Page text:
Last week, I issued an appeal for some Taiwanese guidance, foodwise, for the cinetrix' screening of Yi Yi for her students. Time, ingredients, technique all militated against any even remotely authentic night market feast, but it did give me a chance to work through a few things in a variety of Asian idioms. (And yes, I recognize that it's like serving schnitzel for an Antonioni movie, but what are you gonna do?
As a baseline for any kids who might be vegetarian or skittish, cinetrix wanted some cold sesame noodles. Not fancy, but they seemed to do the job.
For sides, I looked at Kylie Kwong's Simple Chinese Cooking. This is a big and handsome book from Viking Studio that I have unduly neglected since its arrival last winter. It is definitely on the coffee-table side of the spectrum, with proportions similar to Hot, Sour, Salty, Sweet, or other Alford/Duguid jawns. The focus is on tight shots of food, with none of the National Geographical stuff that many cookbooks in English treating non-Western foods feel obliged to include. One feature of the design worth emulating is that each receipt is on a single page, with an illustration facing. I can take or leave the illustrations, but it is a treat not to have to flip back and forth. (The Zuni cookbook, for all of its strengths, pulls the ingredients on one page, technique on another trick a lot.) The layout means that there are not that many receipts overall, and some surprising redundancies -- many more receipts for soft-boiled eggs than one might expect, for instance. It's certainly not the only Chinese cookbook an experienced home cook would want, but it would be a good first Chinese cookbook for someone looking to expand their repertoire.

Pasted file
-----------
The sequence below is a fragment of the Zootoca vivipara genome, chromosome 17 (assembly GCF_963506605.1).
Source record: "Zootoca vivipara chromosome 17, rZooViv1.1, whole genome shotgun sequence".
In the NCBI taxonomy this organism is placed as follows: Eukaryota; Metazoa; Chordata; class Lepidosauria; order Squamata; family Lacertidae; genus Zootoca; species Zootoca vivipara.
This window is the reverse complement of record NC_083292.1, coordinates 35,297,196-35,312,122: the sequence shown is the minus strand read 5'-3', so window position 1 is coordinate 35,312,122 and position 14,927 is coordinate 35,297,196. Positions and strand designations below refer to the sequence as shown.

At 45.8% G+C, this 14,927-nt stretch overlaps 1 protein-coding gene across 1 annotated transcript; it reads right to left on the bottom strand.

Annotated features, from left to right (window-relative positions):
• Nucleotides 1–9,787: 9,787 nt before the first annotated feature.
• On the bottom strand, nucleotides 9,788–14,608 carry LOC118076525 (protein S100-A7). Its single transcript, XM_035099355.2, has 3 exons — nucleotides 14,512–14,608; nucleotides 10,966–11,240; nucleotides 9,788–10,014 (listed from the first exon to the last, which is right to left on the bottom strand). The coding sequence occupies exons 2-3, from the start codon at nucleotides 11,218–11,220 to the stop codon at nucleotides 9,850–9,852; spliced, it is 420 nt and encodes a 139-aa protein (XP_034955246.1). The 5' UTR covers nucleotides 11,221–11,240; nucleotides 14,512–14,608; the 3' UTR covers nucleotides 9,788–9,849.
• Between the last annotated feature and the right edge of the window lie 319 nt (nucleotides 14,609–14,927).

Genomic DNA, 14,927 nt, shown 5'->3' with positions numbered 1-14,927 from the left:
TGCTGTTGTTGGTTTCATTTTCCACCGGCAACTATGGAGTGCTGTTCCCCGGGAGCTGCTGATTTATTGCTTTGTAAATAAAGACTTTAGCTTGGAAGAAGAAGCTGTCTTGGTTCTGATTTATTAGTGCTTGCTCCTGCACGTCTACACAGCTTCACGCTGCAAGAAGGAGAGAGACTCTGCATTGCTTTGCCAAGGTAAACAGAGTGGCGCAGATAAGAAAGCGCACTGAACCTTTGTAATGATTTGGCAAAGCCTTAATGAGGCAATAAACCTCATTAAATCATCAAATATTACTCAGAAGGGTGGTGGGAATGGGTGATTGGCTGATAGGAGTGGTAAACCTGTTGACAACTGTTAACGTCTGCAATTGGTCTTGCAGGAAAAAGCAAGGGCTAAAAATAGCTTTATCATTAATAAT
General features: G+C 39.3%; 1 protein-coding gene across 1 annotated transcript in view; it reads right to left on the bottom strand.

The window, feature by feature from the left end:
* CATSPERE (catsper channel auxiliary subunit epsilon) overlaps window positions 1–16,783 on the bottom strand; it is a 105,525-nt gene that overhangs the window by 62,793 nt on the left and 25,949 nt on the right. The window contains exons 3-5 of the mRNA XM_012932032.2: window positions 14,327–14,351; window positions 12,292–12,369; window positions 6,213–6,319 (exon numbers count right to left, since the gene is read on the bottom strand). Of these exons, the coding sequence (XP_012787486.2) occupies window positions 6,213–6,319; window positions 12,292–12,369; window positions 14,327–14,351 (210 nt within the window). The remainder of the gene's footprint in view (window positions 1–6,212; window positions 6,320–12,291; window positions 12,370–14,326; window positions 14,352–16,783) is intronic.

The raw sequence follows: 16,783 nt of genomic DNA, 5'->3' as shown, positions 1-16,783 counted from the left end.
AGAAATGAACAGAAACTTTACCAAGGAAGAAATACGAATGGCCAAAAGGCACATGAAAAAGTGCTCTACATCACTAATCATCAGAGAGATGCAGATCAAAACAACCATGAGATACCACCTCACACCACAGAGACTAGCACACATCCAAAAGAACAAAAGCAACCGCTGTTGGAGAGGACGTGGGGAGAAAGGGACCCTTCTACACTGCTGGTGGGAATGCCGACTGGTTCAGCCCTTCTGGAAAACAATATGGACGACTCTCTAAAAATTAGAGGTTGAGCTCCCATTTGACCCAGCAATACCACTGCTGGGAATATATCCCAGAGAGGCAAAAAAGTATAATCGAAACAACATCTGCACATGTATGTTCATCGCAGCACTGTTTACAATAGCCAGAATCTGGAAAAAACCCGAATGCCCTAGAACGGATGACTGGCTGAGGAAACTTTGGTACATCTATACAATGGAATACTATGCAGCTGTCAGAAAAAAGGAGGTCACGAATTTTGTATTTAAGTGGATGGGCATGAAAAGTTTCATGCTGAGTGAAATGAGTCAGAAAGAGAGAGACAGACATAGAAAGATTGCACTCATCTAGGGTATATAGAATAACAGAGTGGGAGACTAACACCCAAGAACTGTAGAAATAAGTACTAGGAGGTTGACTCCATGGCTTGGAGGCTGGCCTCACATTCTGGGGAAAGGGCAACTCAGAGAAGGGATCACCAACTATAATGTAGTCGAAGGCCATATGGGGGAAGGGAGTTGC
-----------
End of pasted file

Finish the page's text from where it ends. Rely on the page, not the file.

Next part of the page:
From the Kwong, I made the spicy dry-fried green beans with hoisin sauce and garlic. Basically, she has you fry green beans in peanut oil, discard the peanut oil, and run them back through the pan with hoisin and garlic. These were tasty, if oil-intensive and one of those dishes that puts the lie to the idea that vegetables are good for you. On the plus size, if you do not have, like a Berkeley philosophy professor who grows perfect haricots verts for you, one at a time, this is a forgiving prep for the ornerier green beans one is likely to see this time of year.
I also too a stab at Kwong's celery, cabbage , and carrot salad. In the absence of decent lettuce where I am, I've gotten more interested in salads that are not lettuce-driven. This is one of those receipts that seems needlessly fussy the first time through, but once you get the basic idea, it would not be hard to improvise. The detail of a quick pickle of the carrots was a nice touch, though there was considerable vagueness in the directions about what to do with the pickling solution after removing the carrots. A bit refined to call a slaw, but that's the basic idea.
For the main, I absorbed the helpful suggestions from Emily Upjohn, did a bit of interwebs research, and then made something up. I diced and trimmed some Boston butt, let it marinate overnight in sherry, five spice, garlic, chilies, and molasses. I drained the meat, reserved the marinade, boiled it, and let the drained meat sit in the freezer for a while before I ground it through the bigger setting in the Kitchen-Aid. I browned the meat in a big skillet, added some of the boiled marinade, and the water from the shitakes I had soaking. I removed the meat from the skillet, warmed up some mushrooms and a head of bok choi, sliced horizontally and relatively thinly. I recombined the meat, and then tossed this with some thin Asian wheat noodles. I made a lot, and there was none left, so the kiddies seemed to like it.